The story of a profound, essential, and, until now, missing chapter in the history of American music: the indigenous influence.
In four American communities, descendants of the victims and perpetrators of lynching are working together to heal a violent history.
Jacqueline Olive is an award-winning filmmaker with artist grants from Chicken & Egg Pictures, Catapult Film Fund, ITVS, and more. Olive co-directed and produced the award-winning documentary, Black to Our Roots, which broadcast on PBS WORLD. After receiving a master’s degree from the University of Florida Documentary Institute in 2007, Olive… Show more interned with MacArthur “Genius” Fellow director, Stanley Nelson. She then worked on the production team of the Emmy Award-winning PBS series, Independent Lens, and the PBS WORLD series, Global Voices. Olive founded Tell It Media to create documentaries that tell nuanced stories of the people, places, and cultures that make up our diverse world. She learned multimedia production as a fellow with the National Black Programming Consortium (NBPC) and the Bay Area Video Coalition (BAVC). Always in Season is her first independent documentary feature as solo director. Show less
Blending observational footage with first-person testimonies and expert insights, Always in Season is the first documentary feature film to spotlight recent grassroots efforts to acknowledge the victims of lynching, repair the damage, and reconcile in four U.S. communities.
Surrounded by the trailer homes of a predominately white neighborhood in Bladenboro, North Carolina, Lennon Lacy was found hanging from a swing set on August 29, 2014. Questions about the scene, including the fact that Lennon was wearing someone else’s shoes, convince his family and others that, rather than committing suicide, this seventeen-year-old was lynched. In Laurens, South Carolina, Rev. David Kennedy has fought since 1996 to shut down the Redneck Shop where Ku Klux Klan robes and neo-Nazi memorabilia are sold right in the middle of downtown and less than a mile away from where his great-uncle was lynched in 1913. The film follows Rev. Kennedy as he seeks to have the lynching acknowledged and the Redneck Shop permanently shut down.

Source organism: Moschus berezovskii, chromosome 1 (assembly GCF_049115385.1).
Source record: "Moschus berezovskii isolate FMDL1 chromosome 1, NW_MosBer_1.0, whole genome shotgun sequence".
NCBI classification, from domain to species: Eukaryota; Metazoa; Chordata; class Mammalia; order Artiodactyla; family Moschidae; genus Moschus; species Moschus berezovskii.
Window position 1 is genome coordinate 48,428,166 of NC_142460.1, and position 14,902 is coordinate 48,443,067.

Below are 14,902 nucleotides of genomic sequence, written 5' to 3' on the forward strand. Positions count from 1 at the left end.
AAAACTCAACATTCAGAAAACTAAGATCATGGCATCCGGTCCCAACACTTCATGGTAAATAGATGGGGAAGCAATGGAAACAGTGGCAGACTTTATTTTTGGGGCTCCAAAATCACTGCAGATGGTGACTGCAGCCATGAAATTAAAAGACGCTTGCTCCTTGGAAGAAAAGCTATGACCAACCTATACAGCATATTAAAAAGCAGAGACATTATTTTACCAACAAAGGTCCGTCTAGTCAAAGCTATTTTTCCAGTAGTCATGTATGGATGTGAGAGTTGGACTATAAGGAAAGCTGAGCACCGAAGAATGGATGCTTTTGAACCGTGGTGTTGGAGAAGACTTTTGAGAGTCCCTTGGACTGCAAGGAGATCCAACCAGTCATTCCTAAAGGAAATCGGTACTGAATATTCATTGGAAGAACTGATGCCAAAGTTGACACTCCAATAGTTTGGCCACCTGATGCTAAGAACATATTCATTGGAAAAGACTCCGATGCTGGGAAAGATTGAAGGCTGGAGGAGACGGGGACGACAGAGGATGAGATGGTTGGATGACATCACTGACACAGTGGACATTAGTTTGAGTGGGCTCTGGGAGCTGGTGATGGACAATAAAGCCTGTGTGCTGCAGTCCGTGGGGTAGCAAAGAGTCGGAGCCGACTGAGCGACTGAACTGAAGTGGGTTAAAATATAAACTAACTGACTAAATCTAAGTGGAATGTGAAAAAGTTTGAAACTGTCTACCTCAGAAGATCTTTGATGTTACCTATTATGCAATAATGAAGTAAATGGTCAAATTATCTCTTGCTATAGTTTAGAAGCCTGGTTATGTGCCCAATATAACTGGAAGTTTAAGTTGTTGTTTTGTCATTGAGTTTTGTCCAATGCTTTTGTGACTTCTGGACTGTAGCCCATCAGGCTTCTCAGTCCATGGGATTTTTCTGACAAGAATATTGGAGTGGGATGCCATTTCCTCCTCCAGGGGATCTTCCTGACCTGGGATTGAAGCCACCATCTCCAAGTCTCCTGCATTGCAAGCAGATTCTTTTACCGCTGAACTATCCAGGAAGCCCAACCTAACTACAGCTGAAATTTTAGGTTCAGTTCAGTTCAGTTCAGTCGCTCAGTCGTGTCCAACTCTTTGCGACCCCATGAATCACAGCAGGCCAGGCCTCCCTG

Moving from acknowledgment to repair, Always in Season shifts to Monroe, Georgia where a diverse group of amateurs annually reenact the 1946 lynching of two couples on the Moore’s Ford Bridge to “never forget” the victims and help bring the perpetrators, some of whom they believe are still living in the community, to justice. Among the reenactors, Olivia Taylor has intimate knowledge of the subject because her father was a Klan leader in Stone Mountain. In Duluth, Minnesota, Warren Read, author of The Lyncher in Me, learned while researching his family tree that his great-grandfather organized the lynching of three innocent men in 1920. After working with the community to help repair the damage, Warren meets with a cousin of one of the victims and the nephew of the woman who falsely accused them of rape. The three men learn they share dark family secrets as they attempt to reconcile.